Kris Buytaert is known as one of the instigators of the current DevOps movement and organizer of several related conferences, including DevOpsDays and Config Management Camp. He is a long-time Linux and open source consultant who often claims that everything is a freaking DNS problem . You can find him speaking at events and consulting as the CTO (Chief Trolling Officer) at Inuits on everything from Infrastructure as Code to Continuous Delivery.
Linux.com: Why are so many organizations embracing DevOps?
Kris Buytaert: A lot of organizations want to be the cool kids on the block. They want to be like the DevOps poster children: the organizations that don’t have problems deploying new functionality for their users, that don’t have problems with stability, and that are looked at as nice places to work.
DevOps promises higher throughput for software delivery, a more stable platform, and better security. Doesn’t everyone want that?
But it was a trick question wasn’t it? Isn’t the real question, “why do so many organizations claim they are embracing DevOps, but none of them really are embracing it”?
Because DevOps is hard for most organizations, it requires a drastic change in culture, management style, organization, and software architecture. Usually management isn’t ready to make those changes, so they create a new silo in their organization called the DevOps team, put in place a semi automated deployment pipeline with no tests, implement some form of automation but keep doing manual changes in production, and implement standups so they can call their development methods agile too.
Linux.com: Why are individuals interested in participating?
Kris: A lot of individuals see the above mentioned goals as something that would reduce the workload, risk and stress that comes with their job. They see automation through collaboration as an option to reduce the risk, reduce the downtime, and get a better night’s sleep with the side effect of taking away the dull parts of their work, the manual repetitive work, to give them more time to focus on the aspects of their work they never had time for: e.g. really looking at how the application behaves, how users (ab)use it, or improving performance and security. So, they stand up and start the fight to improve their environment.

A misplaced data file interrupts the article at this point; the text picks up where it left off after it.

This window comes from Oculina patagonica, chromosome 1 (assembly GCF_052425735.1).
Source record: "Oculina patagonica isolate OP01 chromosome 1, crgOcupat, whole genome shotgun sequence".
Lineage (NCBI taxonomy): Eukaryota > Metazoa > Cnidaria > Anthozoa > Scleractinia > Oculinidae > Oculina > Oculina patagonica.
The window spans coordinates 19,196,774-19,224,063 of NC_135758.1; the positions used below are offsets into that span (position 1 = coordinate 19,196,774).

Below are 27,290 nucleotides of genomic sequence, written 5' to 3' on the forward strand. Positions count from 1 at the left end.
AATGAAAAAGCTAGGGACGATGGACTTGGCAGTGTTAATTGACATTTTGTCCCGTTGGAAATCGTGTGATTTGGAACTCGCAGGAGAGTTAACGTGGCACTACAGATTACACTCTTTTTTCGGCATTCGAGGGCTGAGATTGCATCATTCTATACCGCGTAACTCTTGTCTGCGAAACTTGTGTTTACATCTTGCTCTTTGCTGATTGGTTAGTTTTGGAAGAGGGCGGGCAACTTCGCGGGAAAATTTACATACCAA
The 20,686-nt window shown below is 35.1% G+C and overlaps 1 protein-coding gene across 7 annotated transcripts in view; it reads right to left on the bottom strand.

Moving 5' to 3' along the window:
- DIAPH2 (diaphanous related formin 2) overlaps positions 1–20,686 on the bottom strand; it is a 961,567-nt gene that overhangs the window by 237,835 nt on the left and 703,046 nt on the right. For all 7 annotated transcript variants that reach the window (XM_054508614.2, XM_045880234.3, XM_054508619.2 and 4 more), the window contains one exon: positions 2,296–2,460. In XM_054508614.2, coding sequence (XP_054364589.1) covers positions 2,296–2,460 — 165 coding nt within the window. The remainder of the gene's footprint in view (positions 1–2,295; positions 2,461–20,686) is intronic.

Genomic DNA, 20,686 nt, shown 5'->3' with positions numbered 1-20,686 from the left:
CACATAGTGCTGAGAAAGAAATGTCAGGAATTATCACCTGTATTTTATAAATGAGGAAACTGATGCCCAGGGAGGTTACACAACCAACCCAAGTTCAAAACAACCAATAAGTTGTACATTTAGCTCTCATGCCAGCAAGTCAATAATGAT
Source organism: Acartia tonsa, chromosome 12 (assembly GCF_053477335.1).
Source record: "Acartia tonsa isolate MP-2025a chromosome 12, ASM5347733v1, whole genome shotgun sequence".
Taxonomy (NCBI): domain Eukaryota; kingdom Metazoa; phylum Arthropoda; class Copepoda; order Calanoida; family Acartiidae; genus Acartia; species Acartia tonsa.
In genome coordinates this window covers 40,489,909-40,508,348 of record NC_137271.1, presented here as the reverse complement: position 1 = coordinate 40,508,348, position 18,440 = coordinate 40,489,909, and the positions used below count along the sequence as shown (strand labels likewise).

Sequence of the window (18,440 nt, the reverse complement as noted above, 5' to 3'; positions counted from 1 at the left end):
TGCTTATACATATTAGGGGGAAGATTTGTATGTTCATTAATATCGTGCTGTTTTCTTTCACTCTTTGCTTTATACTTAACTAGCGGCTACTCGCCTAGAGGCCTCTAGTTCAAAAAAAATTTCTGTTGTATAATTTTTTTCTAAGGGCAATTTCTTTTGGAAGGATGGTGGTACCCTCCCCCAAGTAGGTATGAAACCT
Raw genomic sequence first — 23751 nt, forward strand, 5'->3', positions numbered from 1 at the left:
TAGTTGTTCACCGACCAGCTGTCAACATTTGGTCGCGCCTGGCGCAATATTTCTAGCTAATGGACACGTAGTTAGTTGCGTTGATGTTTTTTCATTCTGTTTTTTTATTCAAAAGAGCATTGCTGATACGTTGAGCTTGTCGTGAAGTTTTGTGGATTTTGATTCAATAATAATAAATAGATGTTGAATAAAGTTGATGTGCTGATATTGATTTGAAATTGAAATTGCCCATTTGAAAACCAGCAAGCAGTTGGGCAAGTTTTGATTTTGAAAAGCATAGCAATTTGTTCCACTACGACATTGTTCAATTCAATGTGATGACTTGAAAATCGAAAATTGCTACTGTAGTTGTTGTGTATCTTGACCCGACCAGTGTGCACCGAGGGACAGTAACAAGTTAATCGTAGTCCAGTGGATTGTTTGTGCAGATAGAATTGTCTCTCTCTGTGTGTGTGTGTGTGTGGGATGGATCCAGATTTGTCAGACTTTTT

Linux.com: How can you tell if a company has truly adopted DevOps?
Kris: What does it mean to truly adopt DevOps? Is it 5 deploys a day? 1000 deploys? Is it having security embedded in your pipeline? It’s none of the above. DevOps is a journey. I don’t think you are ever done adopting DevOps. DevOps, much like security, is a lifestyle. If there is one thing that won’t change in today’s technology industry, it is the fact that change will happen all the time, so you’d better be prepared to adapt. An organisation that has figured out that it will be learning and will need to continuously be improving collaboration between people with different skills in order to improve their quality, whether they call it DevOps or not, is probably one that has truly adopted DevOps.
Linux.com: What is the overwhelming hurdle?
Kris: People and inertia. A lot of organizations have trained people for years to do X, and when those people suggested they do Y, or tried to do Z, many of them got “no” as an answer, or even worse, they got punished for it. We have a whole generation of people that are trained like this and now we want to see the opposite behaviour. Corporations have taught engineers not to solve problems for themselves, but to buy a 3rd party as insurance. However, this also won’t solve their problem; it’s just becomes not their problem anymore (often called proprietary software). And now, we want self-supporting teams that take responsibility for what they build and ship and who are expected to run and manage it themselves. It’s going to take a while for those people to break their habits and for their management to actually encourage them to change when the managers themselves will also need to change. That is the biggest hurdle for most organizations. It’s going to take a long time for some organizations to change, if they change at all.
Linux.com: What advice would you give to people who want to get started in DevOps?
Kris: The first part of my advice would be to find a local DevOps meetup or a local DevOpsDays event. These are put on by the community to teach people about DevOps. You’ll meet people there with experience and with ideas, but you’ll also meet other newcomers.
Secondly, a story told way too often is that the DevOps movement started out of the open source world back at the very first DevOpsDays in Ghent in 2009. Most of the people present had a strong background in open source, and most of the success stories were from people leveraging the power of these open source tools, but also the mindset of collaboration came out of the open source community.
So the best advice I can give to people is to start looking into those open source projects, yes there will be vendors trying to catch your attention, uh money, by claiming their 15 year-old legacy tool now is DevOps ready, but really everything you need is open.
Interested in sharing your expertise, knowledge and ideas on DevOps with the open source community at DevOps Networking Forum on Sept. 29 – 31? Submit a speaking proposal for DevOps Networking Forum by July 24!